India's foreign minister, Yashwant Sinha, has met with U.S. lawmakers on Capitol Hill. The Indian official, on a two-day visit to Washington, discussed issues including India's reluctance to join the U.S.-led coalition in Iraq, Pakistan-India talks, and India-U.S. cooperation.
Mr. Sinha had an unusually long 90-minute meeting with members of the House of Representative's International Relations Committee.
The thaw in relations with Pakistan and what may come from negotiations aimed at reducing tensions between the two nuclear-armed neighbors was among the topics discussed.
Congressman Henry Hyde, chairman of the House International Relations Committee, said the foreign minister characterized the talks between Pakistan and India as very cautious, but very sincere.
Congressman Hyde gave VOA this brief summary of what lawmakers raised with Mr. Sinha. "We are discussing the things that are subject to consensus with Pakistan, as well as India. And a role for India in Iraq," he said.
India has so far declined to participate in U.S.-led coalition operations in Iraq.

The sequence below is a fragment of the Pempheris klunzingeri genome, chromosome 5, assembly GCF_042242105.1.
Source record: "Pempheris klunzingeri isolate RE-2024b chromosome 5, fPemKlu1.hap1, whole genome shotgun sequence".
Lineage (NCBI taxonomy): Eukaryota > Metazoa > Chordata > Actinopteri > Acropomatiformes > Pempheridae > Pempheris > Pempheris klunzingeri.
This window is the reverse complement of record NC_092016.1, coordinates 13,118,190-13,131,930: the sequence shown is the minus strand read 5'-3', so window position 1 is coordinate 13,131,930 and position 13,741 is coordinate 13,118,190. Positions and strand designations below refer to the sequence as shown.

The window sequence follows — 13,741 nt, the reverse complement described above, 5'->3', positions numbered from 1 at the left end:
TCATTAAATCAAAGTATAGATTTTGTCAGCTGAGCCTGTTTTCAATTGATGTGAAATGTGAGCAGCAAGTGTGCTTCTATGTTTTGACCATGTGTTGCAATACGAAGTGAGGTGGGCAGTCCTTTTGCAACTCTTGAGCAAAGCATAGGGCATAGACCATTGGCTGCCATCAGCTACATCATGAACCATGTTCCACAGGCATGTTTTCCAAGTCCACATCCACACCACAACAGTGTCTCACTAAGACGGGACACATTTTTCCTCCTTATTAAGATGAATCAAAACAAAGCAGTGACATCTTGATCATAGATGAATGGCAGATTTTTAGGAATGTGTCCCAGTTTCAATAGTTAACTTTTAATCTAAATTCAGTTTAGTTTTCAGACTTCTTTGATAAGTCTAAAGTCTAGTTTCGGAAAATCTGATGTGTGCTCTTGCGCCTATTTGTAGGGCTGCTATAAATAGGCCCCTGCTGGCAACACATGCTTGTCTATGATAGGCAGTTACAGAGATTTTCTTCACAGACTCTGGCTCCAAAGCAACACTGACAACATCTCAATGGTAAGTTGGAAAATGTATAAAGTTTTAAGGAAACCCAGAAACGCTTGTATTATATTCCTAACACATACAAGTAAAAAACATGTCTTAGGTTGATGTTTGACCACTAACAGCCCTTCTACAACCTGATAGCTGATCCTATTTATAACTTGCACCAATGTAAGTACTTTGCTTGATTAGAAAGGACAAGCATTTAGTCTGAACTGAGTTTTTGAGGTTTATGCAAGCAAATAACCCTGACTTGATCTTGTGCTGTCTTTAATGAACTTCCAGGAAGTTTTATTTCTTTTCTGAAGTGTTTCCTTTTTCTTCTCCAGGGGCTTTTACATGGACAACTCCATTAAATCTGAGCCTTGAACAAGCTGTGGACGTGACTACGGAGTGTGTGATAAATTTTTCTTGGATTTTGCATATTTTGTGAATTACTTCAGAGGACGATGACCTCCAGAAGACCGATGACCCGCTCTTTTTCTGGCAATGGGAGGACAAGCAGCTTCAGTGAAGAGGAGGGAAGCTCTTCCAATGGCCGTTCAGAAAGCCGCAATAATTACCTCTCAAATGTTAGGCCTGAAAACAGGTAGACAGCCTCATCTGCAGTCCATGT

After his talks, Mr. Sinha confirmed to VOA that the subject was discussed, describing the discussion as "positive" from his point of view.
Another member of the House International Relations committee, Ed Royce, said the question of Indian participation in Iraq was "kicked around a little bit," but no conclusion was reached. He added that "still hesitant" would be an accurate way to describe the Indian position on Iraq.
Mr. Royce says most of the attention in the meeting was on the U.S.-India announcement of cooperation in non-military space and nuclear activities. But regional issues, were also on the agenda.
"The recent South Asia summit, the free-trade area," he said. "We went through the details, which are very encouraging when you look at it, in terms of [phasing] out of tariffs between Bangladesh, India, and Pakistan and what this might portend in terms of wealth creation, job creation, and a lessening of tensions. And of course we talked about the bold steps that are being taken between India and Pakistan, the positive developments there as well."
Another lawmaker, Congressman Tom Lantos, discussed with Mr. Sinha the question of India's future inclusion in the U.S. government's AIDS initiative announced last year by President Bush and approved by Congress.
Mr. Lantos wants India included in the $15 billion effort, which currently targets countries in Africa and the Caribbean.
The Indian foreign minister's visit to Capitol Hill follows his earlier talks with President Bush and Secretary of State Colin Powell.